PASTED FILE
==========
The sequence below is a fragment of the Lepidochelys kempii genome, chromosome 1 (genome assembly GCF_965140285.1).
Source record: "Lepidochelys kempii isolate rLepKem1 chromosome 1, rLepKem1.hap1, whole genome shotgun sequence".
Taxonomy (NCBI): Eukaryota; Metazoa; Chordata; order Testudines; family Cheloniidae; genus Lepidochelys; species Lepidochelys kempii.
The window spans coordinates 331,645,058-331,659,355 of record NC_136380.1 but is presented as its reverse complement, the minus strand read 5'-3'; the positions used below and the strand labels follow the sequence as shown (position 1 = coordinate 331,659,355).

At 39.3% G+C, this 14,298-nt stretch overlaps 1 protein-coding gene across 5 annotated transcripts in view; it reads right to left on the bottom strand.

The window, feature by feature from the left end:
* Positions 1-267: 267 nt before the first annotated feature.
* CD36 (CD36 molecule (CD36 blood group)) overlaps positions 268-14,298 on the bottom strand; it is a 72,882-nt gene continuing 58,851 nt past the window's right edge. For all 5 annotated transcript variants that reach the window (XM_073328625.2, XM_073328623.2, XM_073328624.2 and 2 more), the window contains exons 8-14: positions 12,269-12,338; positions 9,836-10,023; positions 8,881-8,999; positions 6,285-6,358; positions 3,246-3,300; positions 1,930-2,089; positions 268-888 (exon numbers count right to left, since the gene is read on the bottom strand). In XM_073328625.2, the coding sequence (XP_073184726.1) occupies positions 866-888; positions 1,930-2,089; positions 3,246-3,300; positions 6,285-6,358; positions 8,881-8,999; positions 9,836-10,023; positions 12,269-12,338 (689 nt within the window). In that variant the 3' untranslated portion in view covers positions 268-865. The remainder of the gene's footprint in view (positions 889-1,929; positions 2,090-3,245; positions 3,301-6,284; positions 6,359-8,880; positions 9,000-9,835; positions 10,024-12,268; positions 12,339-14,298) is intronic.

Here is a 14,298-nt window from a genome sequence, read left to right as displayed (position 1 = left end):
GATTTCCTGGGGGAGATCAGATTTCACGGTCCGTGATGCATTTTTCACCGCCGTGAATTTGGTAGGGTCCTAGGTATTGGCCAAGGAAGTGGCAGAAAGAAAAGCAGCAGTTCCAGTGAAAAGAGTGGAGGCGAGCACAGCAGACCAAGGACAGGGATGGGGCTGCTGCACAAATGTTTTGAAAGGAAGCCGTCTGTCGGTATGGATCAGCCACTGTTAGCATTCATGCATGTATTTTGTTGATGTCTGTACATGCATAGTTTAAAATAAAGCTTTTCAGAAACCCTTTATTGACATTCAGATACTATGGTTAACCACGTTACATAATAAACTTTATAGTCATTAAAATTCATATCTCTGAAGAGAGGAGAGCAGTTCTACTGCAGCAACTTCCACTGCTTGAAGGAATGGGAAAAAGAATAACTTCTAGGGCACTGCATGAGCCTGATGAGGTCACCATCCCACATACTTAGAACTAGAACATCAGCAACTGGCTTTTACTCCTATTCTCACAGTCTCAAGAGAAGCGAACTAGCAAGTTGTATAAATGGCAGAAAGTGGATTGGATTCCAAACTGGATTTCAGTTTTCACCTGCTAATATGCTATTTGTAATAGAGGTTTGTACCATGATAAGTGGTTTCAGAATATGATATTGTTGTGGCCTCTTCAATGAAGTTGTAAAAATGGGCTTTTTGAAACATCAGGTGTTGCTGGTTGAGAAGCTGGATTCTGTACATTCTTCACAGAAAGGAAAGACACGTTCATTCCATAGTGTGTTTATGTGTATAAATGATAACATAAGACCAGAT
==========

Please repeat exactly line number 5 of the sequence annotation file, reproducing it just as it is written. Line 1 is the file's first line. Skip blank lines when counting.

At 39.3% G+C, this 14,298-nt stretch overlaps 1 protein-coding gene across 5 annotated transcripts in view; it reads right to left on the bottom strand.